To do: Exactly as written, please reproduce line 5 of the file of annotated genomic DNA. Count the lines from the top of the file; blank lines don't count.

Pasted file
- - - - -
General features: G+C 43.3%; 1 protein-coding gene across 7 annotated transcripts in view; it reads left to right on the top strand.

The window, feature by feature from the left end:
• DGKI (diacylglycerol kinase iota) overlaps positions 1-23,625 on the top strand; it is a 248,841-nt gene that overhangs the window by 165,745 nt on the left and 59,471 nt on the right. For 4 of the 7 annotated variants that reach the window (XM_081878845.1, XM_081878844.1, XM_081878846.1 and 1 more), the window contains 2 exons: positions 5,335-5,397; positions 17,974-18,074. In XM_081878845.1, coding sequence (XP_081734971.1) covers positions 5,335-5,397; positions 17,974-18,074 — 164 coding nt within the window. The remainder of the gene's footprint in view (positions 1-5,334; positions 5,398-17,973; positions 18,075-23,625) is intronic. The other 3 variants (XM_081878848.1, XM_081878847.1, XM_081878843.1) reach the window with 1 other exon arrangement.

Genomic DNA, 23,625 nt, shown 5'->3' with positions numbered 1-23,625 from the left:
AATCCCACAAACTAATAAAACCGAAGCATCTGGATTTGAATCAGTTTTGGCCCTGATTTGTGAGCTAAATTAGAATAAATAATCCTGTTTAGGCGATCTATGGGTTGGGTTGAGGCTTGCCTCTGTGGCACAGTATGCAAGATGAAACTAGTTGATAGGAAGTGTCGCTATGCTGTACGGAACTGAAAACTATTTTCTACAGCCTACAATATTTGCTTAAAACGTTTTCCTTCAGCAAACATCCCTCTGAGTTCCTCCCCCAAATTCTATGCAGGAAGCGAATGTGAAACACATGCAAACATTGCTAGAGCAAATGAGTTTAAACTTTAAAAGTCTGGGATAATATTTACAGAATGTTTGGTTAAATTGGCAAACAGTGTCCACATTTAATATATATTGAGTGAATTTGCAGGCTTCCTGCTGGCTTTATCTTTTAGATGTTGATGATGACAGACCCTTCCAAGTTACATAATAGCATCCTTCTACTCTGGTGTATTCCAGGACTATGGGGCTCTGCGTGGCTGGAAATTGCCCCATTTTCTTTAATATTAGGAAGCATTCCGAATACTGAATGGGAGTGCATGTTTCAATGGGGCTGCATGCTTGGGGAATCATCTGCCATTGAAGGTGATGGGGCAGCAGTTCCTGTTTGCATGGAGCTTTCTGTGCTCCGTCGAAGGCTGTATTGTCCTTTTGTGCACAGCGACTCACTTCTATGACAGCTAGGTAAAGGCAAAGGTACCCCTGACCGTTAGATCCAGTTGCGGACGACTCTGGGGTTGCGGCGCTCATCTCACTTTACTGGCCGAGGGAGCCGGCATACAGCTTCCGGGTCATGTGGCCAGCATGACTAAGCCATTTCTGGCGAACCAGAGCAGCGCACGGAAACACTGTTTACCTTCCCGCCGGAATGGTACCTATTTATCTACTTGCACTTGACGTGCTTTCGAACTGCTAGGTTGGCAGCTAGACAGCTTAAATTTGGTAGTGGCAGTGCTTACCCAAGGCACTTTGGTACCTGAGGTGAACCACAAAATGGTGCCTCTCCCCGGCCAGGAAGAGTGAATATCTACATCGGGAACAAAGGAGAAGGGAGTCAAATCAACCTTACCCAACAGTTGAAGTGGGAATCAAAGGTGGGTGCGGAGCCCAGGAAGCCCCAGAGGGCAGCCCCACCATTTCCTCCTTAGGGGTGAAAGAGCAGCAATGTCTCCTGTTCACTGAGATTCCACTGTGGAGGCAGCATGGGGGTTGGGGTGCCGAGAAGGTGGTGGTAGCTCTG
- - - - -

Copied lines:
AATCCCACAAACTAATAAAACCGAAGCATCTGGATTTGAATCAGTTTTGGCCCTGATTTGTGAGCTAAATTAGAATAAATAATCCTGTTTAGGCGATCTATGGGTTGGGTTGAGGCTTGCCTCTGTGGCACAGTATGCAAGATGAAACTAGTTGATAGGAAGTGTCGCTATGCTGTACGGAACTGAAAACTATTTTCTACAGCCTACAATATTTGCTTAAAACGTTTTCCTTCAGCAAACATCCCTCTGAGTTCCTCCCCCAAATTCTATGCAGGAAGCGAATGTGAAACACATGCAAACATTGCTAGAGCAAATGAGTTTAAACTTTAAAAGTCTGGGATAATATTTACAGAATGTTTGGTTAAATTGGCAAACAGTGTCCACATTTAATATATATTGAGTGAATTTGCAGGCTTCCTGCTGGCTTTATCTTTTAGATGTTGATGATGACAGACCCTTCCAAGTTACATAATAGCATCCTTCTACTCTGGTGTATTCCAGGACTATGGGGCTCTGCGTGGCTGGAAATTGCCCCATTTTCTTTAATATTAGGAAGCATTCCGAATACTGAATGGGAGTGCATGTTTCAATGGGGCTGCATGCTTGGGGAATCATCTGCCATTGAAGGTGATGGGGCAGCAGTTCCTGTTTGCATGGAGCTTTCTGTGCTCCGTCGAAGGCTGTATTGTCCTTTTGTGCACAGCGACTCACTTCTATGACAGCTAGGTAAAGGCAAAGGTACCCCTGACCGTTAGATCCAGTTGCGGACGACTCTGGGGTTGCGGCGCTCATCTCACTTTACTGGCCGAGGGAGCCGGCATACAGCTTCCGGGTCATGTGGCCAGCATGACTAAGCCATTTCTGGCGAACCAGAGCAGCGCACGGAAACACTGTTTACCTTCCCGCCGGAATGGTACCTATTTATCTACTTGCACTTGACGTGCTTTCGAACTGCTAGGTTGGCAGCTAGACAGCTTAAATTTGGTAGTGGCAGTGCTTACCCAAGGCACTTTGGTACCTGAGGTGAACCACAAAATGGTGCCTCTCCCCGGCCAGGAAGAGTGAATATCTACATCGGGAACAAAGGAGAAGGGAGTCAAATCAACCTTACCCAACAGTTGAAGTGGGAATCAAAGGTGGGTGCGGAGCCCAGGAAGCCCCAGAGGGCAGCCCCACCATTTCCTCCTTAGGGGTGAAAGAGCAGCAATGTCTCCTGTTCACTGAGATTCCACTGTGGAGGCAGCATGGGGGTTGGGGTGCCGAGAAGGTGGTGGTAGCTCTG